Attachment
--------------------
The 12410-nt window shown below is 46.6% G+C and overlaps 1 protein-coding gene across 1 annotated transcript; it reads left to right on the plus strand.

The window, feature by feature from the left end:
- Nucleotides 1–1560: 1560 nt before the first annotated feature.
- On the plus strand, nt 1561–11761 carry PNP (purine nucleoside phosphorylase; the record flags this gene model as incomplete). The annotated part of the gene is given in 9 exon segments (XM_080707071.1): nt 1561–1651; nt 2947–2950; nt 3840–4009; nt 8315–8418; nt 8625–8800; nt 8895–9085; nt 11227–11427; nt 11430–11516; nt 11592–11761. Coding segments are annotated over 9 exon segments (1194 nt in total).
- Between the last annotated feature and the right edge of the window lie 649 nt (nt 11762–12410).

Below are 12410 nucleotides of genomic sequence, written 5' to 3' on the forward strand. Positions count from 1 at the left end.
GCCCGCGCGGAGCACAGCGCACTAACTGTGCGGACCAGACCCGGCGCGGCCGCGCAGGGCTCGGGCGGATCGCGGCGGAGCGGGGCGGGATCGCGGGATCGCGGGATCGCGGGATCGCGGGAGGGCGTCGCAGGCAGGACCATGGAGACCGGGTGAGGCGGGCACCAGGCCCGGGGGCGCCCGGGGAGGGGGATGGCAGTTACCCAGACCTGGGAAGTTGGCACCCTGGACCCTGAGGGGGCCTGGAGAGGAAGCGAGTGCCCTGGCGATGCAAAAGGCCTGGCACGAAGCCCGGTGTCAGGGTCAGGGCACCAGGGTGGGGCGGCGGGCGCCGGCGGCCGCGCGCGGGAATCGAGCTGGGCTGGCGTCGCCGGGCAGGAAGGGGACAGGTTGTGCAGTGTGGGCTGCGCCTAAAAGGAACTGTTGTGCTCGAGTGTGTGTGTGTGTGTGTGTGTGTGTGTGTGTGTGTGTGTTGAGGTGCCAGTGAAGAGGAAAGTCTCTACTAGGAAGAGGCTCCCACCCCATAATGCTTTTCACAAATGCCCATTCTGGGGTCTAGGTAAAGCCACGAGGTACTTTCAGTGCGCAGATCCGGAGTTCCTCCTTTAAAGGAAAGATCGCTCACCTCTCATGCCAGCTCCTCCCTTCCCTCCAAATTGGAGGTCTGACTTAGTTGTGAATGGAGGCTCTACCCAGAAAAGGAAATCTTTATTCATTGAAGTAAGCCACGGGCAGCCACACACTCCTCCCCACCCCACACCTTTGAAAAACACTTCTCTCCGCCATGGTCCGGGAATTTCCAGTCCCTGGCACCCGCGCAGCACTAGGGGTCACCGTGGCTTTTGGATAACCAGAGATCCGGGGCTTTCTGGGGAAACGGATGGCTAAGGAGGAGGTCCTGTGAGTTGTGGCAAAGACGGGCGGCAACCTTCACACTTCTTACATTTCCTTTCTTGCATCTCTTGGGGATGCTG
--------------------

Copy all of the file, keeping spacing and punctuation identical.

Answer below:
The 12410-nt window shown below is 46.6% G+C and overlaps 1 protein-coding gene across 1 annotated transcript; it reads left to right on the plus strand.

The window, feature by feature from the left end:
- Nucleotides 1–1560: 1560 nt before the first annotated feature.
- On the plus strand, nt 1561–11761 carry PNP (purine nucleoside phosphorylase; the record flags this gene model as incomplete). The annotated part of the gene is given in 9 exon segments (XM_080707071.1): nt 1561–1651; nt 2947–2950; nt 3840–4009; nt 8315–8418; nt 8625–8800; nt 8895–9085; nt 11227–11427; nt 11430–11516; nt 11592–11761. Coding segments are annotated over 9 exon segments (1194 nt in total).
- Between the last annotated feature and the right edge of the window lie 649 nt (nt 11762–12410).

Below are 12410 nucleotides of genomic sequence, written 5' to 3' on the forward strand. Positions count from 1 at the left end.
GCCCGCGCGGAGCACAGCGCACTAACTGTGCGGACCAGACCCGGCGCGGCCGCGCAGGGCTCGGGCGGATCGCGGCGGAGCGGGGCGGGATCGCGGGATCGCGGGATCGCGGGATCGCGGGAGGGCGTCGCAGGCAGGACCATGGAGACCGGGTGAGGCGGGCACCAGGCCCGGGGGCGCCCGGGGAGGGGGATGGCAGTTACCCAGACCTGGGAAGTTGGCACCCTGGACCCTGAGGGGGCCTGGAGAGGAAGCGAGTGCCCTGGCGATGCAAAAGGCCTGGCACGAAGCCCGGTGTCAGGGTCAGGGCACCAGGGTGGGGCGGCGGGCGCCGGCGGCCGCGCGCGGGAATCGAGCTGGGCTGGCGTCGCCGGGCAGGAAGGGGACAGGTTGTGCAGTGTGGGCTGCGCCTAAAAGGAACTGTTGTGCTCGAGTGTGTGTGTGTGTGTGTGTGTGTGTGTGTGTGTGTGTGTTGAGGTGCCAGTGAAGAGGAAAGTCTCTACTAGGAAGAGGCTCCCACCCCATAATGCTTTTCACAAATGCCCATTCTGGGGTCTAGGTAAAGCCACGAGGTACTTTCAGTGCGCAGATCCGGAGTTCCTCCTTTAAAGGAAAGATCGCTCACCTCTCATGCCAGCTCCTCCCTTCCCTCCAAATTGGAGGTCTGACTTAGTTGTGAATGGAGGCTCTACCCAGAAAAGGAAATCTTTATTCATTGAAGTAAGCCACGGGCAGCCACACACTCCTCCCCACCCCACACCTTTGAAAAACACTTCTCTCCGCCATGGTCCGGGAATTTCCAGTCCCTGGCACCCGCGCAGCACTAGGGGTCACCGTGGCTTTTGGATAACCAGAGATCCGGGGCTTTCTGGGGAAACGGATGGCTAAGGAGGAGGTCCTGTGAGTTGTGGCAAAGACGGGCGGCAACCTTCACACTTCTTACATTTCCTTTCTTGCATCTCTTGGGGATGCTG